It’s easy to see why people get excited about diamond rings.
They’re shiny, they’re beautiful, and they’re stunning visual proof of a moment of intense happiness for many couples.
“You’re engaged?!Let’s see the ring!”
But there’s an ugly side to engagement and wedding rings, too. And that’s the idea that the carat countought to reflect a couple’s status in life, the size of their love, or the strength of their commitment.
According to data from 2012 from the Jewelers of America, Americans spend an average of around $4,000 on engagement rings. Wedding website The Knot pegged the number somewhere closer to $6,000 in 2014.
If our obsession with fancy diamond rings is indeed rising, it’s probably not because we’re learning to love each other more.
We’re just feeling more pressure than ever to keep up.
Rachel Pederson was getting a lot of comments from friends and family about the size of her ring. Eventually, she had enough.
Rachel is a marketer and social media personality, so she had the perfect platform to say what was on her mind.
It didn’t take long for herresponse to go viral.
Here’s the full text:
“Yes, I know that my wedding ring is small.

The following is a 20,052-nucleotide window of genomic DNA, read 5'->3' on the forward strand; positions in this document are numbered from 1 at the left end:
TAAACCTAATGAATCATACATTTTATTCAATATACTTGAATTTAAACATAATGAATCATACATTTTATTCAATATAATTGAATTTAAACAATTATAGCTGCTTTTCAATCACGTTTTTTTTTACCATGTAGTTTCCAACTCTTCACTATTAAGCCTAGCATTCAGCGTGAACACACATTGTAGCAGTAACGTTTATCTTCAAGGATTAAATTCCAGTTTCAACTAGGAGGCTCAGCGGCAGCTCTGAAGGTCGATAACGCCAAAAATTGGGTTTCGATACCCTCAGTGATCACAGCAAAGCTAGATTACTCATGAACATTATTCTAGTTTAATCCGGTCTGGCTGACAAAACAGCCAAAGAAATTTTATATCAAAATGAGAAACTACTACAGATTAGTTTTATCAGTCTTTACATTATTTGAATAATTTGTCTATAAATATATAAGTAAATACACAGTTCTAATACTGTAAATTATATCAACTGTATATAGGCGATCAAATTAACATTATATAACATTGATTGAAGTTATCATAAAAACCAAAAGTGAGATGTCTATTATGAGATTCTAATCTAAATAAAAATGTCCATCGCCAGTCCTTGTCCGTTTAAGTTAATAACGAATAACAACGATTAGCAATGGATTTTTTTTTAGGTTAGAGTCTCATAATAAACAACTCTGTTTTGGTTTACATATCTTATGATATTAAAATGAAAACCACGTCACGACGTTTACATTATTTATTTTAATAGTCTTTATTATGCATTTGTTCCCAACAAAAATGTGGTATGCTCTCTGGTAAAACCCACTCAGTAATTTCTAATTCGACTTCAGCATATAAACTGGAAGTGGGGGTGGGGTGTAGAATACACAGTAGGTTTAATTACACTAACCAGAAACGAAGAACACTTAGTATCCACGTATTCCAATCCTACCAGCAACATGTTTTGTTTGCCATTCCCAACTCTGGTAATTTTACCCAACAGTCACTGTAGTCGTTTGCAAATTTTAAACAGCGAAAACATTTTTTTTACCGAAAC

Friends and family often ask me when I’m going to have it ‘upgraded’…. After all, it doesn’t represent the level of success we are achieving.
I’ve even had one person say ‘you could wear a bigger ring for important events, so people don’t think you’re not successful.’
Wait a minute…. Since when did the size of someone’s ring become an indication of success?!
For me, the ring is SO much more.
My ring symbolizes a whirlwind, storybook, ‘make you sick’ love story…. It reminds me of how my husband and I met and fell at in love in one night at a Perkin’s diner.
He worked as a window washer, and I was a single mother.
One short week later, and we professed our love to one another, him leading the conversation.
We couldn’t stop dreaming of our future, so excited to have a baby, buy a house, and fall asleep together every night.
We couldn’t wait for the future. So we didn’t.
13 days after meeting, we eloped. I didn’t even THINK about a ring until my husband surprised me before the ceremony. He drained his savings to gift me with a small token of his love.
I say small, only because it pales in comparison with how big his love is, even now, after years of marriage.
That, my friends, is success to me.”
Bam! Thanks, Rachel, for the excellent reminder.
No one wins when we play the ring-size game. Ring buyers feel the stress ofbreakingthe bankwhile ring wearers mightfeel pressure to eventually “upgrade” their ring if it’s smallor toexplain away discrepancies between thesizes of their diamond and their bank account.
And, hey, some people really want to express their love with a big ol’ diamond. That’s fine too.
Let’s just not forget what great marriages are really made of: love, passion, and a lot of hard work.
Next to those, even the brightest diamonds in the world pale in comparison.